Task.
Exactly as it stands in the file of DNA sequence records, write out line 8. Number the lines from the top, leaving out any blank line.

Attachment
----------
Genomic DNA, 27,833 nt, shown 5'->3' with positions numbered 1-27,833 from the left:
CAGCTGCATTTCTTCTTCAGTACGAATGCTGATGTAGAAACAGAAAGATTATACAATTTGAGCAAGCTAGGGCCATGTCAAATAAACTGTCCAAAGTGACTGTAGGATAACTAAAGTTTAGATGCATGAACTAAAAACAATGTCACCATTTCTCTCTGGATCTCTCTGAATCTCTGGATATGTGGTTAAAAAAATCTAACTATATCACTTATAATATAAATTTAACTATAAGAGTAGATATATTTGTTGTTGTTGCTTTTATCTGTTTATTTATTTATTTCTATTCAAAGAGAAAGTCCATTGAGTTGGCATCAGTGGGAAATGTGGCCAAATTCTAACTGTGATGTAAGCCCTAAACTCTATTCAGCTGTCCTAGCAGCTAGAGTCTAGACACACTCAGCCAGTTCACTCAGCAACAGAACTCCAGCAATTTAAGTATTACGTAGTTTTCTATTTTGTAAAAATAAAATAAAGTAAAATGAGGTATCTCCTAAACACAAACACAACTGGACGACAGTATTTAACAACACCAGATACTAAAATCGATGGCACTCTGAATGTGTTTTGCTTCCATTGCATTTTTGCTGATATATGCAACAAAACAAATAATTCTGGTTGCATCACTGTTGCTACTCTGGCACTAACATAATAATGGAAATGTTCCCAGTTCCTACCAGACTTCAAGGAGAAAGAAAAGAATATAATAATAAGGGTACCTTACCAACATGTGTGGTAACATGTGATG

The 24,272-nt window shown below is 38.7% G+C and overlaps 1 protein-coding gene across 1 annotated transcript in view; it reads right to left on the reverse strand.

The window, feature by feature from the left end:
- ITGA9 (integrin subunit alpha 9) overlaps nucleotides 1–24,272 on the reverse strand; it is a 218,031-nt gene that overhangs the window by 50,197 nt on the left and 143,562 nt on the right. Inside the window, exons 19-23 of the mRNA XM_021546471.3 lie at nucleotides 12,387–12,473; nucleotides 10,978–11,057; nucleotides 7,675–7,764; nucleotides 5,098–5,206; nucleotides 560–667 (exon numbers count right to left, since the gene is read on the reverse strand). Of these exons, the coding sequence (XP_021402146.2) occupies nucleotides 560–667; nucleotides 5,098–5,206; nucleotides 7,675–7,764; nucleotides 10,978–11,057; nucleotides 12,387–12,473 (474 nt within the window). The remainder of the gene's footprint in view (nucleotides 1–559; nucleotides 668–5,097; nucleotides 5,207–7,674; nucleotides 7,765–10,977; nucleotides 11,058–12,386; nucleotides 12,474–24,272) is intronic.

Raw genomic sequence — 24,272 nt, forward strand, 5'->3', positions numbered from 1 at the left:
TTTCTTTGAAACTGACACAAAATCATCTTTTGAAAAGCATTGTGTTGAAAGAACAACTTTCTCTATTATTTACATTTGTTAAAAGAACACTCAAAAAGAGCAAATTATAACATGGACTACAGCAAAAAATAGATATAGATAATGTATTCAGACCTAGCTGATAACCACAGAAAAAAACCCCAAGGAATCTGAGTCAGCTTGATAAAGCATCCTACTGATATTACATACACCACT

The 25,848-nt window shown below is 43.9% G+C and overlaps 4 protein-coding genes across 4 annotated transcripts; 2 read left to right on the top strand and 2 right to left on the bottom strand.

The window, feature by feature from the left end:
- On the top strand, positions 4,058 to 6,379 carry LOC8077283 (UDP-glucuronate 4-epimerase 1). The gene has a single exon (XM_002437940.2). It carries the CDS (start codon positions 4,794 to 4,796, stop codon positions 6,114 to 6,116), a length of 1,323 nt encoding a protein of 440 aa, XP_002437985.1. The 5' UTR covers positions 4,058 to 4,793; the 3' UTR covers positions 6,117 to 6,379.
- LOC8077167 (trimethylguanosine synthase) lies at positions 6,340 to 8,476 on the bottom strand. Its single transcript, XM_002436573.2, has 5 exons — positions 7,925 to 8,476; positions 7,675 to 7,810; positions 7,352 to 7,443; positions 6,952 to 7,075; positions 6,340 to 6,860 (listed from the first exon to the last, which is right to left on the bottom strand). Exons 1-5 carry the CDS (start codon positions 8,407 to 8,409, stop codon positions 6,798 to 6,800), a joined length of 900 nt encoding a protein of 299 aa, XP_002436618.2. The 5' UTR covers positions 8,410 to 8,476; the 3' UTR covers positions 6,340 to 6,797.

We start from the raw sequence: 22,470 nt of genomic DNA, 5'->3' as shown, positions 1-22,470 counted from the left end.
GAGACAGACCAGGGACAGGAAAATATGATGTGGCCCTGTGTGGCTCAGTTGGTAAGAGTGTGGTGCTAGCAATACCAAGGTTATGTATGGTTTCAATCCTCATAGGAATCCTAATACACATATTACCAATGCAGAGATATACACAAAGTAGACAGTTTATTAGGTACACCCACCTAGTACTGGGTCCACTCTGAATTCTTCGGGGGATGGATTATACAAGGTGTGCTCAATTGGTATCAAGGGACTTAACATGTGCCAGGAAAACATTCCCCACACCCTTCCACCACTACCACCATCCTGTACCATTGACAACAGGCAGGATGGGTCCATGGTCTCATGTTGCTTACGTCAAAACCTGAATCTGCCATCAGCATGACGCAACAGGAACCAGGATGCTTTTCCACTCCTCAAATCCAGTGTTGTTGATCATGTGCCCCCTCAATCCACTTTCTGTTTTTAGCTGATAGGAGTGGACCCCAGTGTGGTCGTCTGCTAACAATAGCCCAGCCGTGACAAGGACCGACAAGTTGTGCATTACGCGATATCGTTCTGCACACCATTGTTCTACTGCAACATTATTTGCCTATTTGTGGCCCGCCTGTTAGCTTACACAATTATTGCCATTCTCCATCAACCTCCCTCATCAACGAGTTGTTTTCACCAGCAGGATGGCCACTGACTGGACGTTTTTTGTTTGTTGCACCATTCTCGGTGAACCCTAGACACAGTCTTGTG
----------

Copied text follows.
The 25,848-nt window shown below is 43.9% G+C and overlaps 4 protein-coding genes across 4 annotated transcripts; 2 read left to right on the top strand and 2 right to left on the bottom strand.